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Dishonored 2's ingenious A Crack In The Slab mission shows Arkane at their best

The Time Traveller's Knife

A hunched man appears in shards of glass, surrounded by plush ballroom scenery in Dishonored 2
Image credit: Rock Paper Shotgun/Bethesda Softworks

Dishonored 2 is an immersive sim stealth 'em up by Arkane and it's been in my brain a lot more than usual. Partly due to this year's RPS 100, but also because of the mess that was Redfall. Arkane swung at the live service hero shooter and missed, with some comments writing off my sadness in the review as an inevitability. Sure, there's definitely truth to Arkane having changed over the years, of course it has. But I don't think there's anything wrong with being hopeful.

I think of Dishonored 2's A Crack In The Slab mission as both a beacon of Arkane's past pedigree and a symbol of their situation in the present. While I can't look into the future, I still think there's worth in turning to an all-time classic of a stealth level.

This GameSpot video is a great chat with the devs about how they put together such an ambitious level.Watch on YouTube

No doubt Arkane has changed since Dishonored, what with studio heads leaving and the Microsoft acquisition. People come and go as time marches on, it's just the way of things. And I acknowledge the stories that emerged in Bloomberg's investigation about Redfall's development. All the mismanagement and miscommunication that led to that game's messy arrival is yet another example of the games industry's deeper issues. I just find it a bit irksome whenever anyone says, "Well, what did you expect?", as if my disappointment in a game is a result of an error in how I picture one of my favourite studios. Not to mention, a complete disregard for the talented people in those studios who work really damn hard. I might not have anywhere near the full downlow on how they're operating at any one time, sure, but am I wrong for having faith in a studio whose two branches have collectively put out Deathloop, Prey and Dishonored 2? Not to mention an all-timer of a stealth level that is A Crack In The Slab?

A Crack In The Slab (which I will henceforth refer to as CSlab) is what it feels like to discover a ruined building's provenance as you twirl a knife around in your hands. The building in question is Aramis Stilton's manor, which lies crumbling and empty thanks to a mysterious occult event that happened three years ago. Your job is to figure out what happened on that day, and to do so a supernatural lad called the Outsider grants you the ability to flit between past and present with a special timepiece. At the press of a button, it transports you from crumbled carcass to spotless suites and back again. Press another button and the timepiece flips up shards of glass, windows that allow you to see what's happening in the opposite timeline.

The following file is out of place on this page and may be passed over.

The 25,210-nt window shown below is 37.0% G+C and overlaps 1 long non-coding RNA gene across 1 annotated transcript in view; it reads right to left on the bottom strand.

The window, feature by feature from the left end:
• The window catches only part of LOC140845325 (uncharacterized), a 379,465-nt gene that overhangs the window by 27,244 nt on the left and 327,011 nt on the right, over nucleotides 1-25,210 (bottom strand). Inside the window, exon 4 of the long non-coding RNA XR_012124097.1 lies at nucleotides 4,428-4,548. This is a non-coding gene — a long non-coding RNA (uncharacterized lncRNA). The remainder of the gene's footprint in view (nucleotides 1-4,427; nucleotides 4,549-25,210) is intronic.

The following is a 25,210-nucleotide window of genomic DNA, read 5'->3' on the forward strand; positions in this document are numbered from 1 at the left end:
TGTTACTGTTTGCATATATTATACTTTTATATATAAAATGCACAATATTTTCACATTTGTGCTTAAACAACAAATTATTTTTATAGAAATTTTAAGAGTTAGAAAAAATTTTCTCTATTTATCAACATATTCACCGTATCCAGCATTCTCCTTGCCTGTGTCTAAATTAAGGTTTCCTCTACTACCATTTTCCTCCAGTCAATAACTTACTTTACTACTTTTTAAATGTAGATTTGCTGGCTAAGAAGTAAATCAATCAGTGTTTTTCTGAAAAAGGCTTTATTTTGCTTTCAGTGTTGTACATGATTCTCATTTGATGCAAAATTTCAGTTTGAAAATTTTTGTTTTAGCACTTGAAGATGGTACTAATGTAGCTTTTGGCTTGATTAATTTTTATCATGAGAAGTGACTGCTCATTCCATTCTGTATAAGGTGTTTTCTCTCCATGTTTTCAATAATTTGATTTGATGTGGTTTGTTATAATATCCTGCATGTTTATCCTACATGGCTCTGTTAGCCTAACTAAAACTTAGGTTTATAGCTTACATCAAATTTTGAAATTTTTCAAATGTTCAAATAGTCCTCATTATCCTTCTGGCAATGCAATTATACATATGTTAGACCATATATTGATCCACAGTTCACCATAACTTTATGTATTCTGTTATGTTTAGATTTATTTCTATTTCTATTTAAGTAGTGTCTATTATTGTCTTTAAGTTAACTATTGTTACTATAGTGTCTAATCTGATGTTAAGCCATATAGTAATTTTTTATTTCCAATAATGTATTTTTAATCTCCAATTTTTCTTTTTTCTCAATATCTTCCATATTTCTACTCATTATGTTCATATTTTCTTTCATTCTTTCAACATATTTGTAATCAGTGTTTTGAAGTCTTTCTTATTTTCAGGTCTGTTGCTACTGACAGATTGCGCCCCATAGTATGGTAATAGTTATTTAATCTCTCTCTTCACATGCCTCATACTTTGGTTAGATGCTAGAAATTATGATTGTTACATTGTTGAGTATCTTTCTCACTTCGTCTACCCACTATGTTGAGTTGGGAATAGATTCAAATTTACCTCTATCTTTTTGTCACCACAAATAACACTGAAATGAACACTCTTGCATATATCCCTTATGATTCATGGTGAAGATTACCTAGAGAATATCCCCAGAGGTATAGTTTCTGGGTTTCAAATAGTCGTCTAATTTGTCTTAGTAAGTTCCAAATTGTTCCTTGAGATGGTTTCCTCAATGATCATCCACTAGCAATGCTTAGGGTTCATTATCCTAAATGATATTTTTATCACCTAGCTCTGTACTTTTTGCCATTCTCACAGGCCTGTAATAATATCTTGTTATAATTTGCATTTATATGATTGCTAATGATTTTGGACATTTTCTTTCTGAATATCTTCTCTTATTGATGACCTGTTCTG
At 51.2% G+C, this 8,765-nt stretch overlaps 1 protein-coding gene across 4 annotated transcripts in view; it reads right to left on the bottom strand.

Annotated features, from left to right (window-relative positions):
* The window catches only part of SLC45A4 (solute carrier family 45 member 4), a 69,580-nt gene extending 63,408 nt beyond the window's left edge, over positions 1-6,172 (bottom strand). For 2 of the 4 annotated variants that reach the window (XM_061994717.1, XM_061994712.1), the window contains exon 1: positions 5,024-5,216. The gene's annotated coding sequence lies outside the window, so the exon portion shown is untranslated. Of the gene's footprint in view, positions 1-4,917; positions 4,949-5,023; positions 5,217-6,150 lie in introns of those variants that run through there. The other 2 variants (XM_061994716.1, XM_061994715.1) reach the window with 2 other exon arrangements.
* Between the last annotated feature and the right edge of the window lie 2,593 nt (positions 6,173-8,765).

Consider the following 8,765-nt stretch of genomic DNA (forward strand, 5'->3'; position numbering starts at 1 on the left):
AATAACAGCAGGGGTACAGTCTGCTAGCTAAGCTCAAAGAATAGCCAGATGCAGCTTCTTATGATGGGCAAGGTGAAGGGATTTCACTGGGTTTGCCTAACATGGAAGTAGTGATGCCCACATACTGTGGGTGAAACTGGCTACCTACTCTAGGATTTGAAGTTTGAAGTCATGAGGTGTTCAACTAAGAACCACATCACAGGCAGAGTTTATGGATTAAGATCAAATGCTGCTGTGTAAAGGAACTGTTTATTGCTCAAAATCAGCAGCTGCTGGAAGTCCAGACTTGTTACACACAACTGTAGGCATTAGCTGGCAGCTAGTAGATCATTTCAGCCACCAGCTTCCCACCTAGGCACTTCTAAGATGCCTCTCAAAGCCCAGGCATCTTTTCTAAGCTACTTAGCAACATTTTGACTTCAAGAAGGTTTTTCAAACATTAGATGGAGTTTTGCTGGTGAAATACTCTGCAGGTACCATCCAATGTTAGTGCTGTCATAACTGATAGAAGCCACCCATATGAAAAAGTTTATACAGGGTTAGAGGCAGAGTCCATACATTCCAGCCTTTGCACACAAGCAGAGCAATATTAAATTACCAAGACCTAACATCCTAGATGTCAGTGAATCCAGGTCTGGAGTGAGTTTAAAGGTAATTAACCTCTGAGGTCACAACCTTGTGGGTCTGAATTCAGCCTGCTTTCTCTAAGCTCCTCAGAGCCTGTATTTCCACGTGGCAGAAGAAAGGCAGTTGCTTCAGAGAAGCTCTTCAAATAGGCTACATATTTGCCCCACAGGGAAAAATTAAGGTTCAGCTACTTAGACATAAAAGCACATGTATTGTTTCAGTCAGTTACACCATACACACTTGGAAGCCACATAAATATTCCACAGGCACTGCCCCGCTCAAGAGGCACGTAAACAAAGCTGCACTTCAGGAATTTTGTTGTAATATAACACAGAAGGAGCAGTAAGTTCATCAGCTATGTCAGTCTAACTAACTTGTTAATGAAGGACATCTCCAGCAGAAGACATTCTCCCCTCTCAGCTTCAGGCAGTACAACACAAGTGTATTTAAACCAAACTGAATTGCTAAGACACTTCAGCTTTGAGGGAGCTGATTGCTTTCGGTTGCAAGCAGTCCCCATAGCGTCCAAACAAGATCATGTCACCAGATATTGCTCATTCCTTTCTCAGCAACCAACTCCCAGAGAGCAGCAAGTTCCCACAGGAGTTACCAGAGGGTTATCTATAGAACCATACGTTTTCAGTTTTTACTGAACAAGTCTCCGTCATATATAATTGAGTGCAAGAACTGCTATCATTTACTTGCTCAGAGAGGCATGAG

Amaris Stilton sits hunched on a piano stool in Dishonored 2
If you garrotte, pacify, or leave Stilton alone in the past it'll actually affect the present. Mindboggling stuff. | Image credit: Rock Paper Shotgun/Bethesda Softworks

CSlab isn't only genius because you're able to move between past and present seamlessly, it's because you're forced to stealth in an entirely different manner. All of your powers - the ability to teleport, to grab stuff with dark tendrils, to warp into a fish and swim through tiny tunnels as just a small sample - are stripped from you, so you're entirely reliant on tracking timelines. Instead of slipping around corridors and crouching in dark corners, you often hide in plain sight, checking your watch for brief windows in time where you're able to flit from the safety of the present's empty corridors into the busy past, then back again.

A stately home interior, showing a guard in shards of glass from another timeline in Dishonored 2
Image credit: Rock Paper Shotgun/Bethesda Softworks

Of course there's the whole cause and effect thing, too. A safe might be locked in the past, but in the present it lies splayed open, combination on show. Pull a lever in the past and you might raise a chandelier just enough so you can hop to it in the present. You start to see obstacles - literally - through the lens of someone who can't always manipulate the make-up of a map, but can slip into a timeline where the passage of time has taken care of it for you. Eventually, you start rubbing your hands at the sight of fallen pillars or ruptured ceilings, like you're some weird celebrant of decay.

Stealth in CSlab is an active way of unravelling and sometimes changing Stilton Manor's provenance, fulfilling the fantasy of those moments where you pass a painting or an abandoned spot and think, "What's the story behind this?". And in a way, I think it's an interesting time capsule of a past Arkane at their absolute peak, able to execute on their ambitions. It's a reminder of their pedigree in the here and now, where the present simultaneously shows Stilton's Manor and the barren lands of Redfall. One thing I can't do is flit to the future, but if I had a timepiece, I'd like to think I could whip it open and see Arkane come back swinging: between those shards of glass, an all-new immersive sim with the swagger of the past.

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